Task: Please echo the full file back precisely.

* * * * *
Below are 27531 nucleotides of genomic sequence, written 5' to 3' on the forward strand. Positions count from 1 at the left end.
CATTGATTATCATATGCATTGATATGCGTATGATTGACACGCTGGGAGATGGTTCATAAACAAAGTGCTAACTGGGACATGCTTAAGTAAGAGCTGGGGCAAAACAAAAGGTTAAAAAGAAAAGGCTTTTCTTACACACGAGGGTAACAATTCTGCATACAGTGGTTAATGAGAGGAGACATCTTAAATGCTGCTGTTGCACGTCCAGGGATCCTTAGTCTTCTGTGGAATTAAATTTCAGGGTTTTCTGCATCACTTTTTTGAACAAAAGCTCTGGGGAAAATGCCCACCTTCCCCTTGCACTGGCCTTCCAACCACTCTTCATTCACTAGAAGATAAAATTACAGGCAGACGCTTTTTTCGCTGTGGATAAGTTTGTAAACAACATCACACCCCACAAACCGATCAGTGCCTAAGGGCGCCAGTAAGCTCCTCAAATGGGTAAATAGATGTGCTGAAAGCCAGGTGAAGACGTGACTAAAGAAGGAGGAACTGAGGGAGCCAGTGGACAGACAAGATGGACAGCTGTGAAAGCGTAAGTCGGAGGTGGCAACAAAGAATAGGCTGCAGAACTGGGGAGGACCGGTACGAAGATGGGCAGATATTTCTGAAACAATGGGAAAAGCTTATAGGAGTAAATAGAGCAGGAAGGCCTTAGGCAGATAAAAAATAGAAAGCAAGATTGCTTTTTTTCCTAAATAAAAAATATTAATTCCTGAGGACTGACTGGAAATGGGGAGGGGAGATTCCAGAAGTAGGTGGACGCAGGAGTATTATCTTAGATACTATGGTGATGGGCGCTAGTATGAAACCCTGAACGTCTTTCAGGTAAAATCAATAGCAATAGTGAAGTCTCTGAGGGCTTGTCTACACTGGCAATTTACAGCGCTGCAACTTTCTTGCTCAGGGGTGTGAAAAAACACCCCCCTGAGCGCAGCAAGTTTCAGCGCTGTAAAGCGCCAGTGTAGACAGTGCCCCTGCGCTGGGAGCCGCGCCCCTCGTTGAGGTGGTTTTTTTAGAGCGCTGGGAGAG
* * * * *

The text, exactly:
Below are 27531 nucleotides of genomic sequence, written 5' to 3' on the forward strand. Positions count from 1 at the left end.
CATTGATTATCATATGCATTGATATGCGTATGATTGACACGCTGGGAGATGGTTCATAAACAAAGTGCTAACTGGGACATGCTTAAGTAAGAGCTGGGGCAAAACAAAAGGTTAAAAAGAAAAGGCTTTTCTTACACACGAGGGTAACAATTCTGCATACAGTGGTTAATGAGAGGAGACATCTTAAATGCTGCTGTTGCACGTCCAGGGATCCTTAGTCTTCTGTGGAATTAAATTTCAGGGTTTTCTGCATCACTTTTTTGAACAAAAGCTCTGGGGAAAATGCCCACCTTCCCCTTGCACTGGCCTTCCAACCACTCTTCATTCACTAGAAGATAAAATTACAGGCAGACGCTTTTTTCGCTGTGGATAAGTTTGTAAACAACATCACACCCCACAAACCGATCAGTGCCTAAGGGCGCCAGTAAGCTCCTCAAATGGGTAAATAGATGTGCTGAAAGCCAGGTGAAGACGTGACTAAAGAAGGAGGAACTGAGGGAGCCAGTGGACAGACAAGATGGACAGCTGTGAAAGCGTAAGTCGGAGGTGGCAACAAAGAATAGGCTGCAGAACTGGGGAGGACCGGTACGAAGATGGGCAGATATTTCTGAAACAATGGGAAAAGCTTATAGGAGTAAATAGAGCAGGAAGGCCTTAGGCAGATAAAAAATAGAAAGCAAGATTGCTTTTTTTCCTAAATAAAAAATATTAATTCCTGAGGACTGACTGGAAATGGGGAGGGGAGATTCCAGAAGTAGGTGGACGCAGGAGTATTATCTTAGATACTATGGTGATGGGCGCTAGTATGAAACCCTGAACGTCTTTCAGGTAAAATCAATAGCAATAGTGAAGTCTCTGAGGGCTTGTCTACACTGGCAATTTACAGCGCTGCAACTTTCTTGCTCAGGGGTGTGAAAAAACACCCCCCTGAGCGCAGCAAGTTTCAGCGCTGTAAAGCGCCAGTGTAGACAGTGCCCCTGCGCTGGGAGCCGCGCCCCTCGTTGAGGTGGTTTTTTTAGAGCGCTGGGAGAG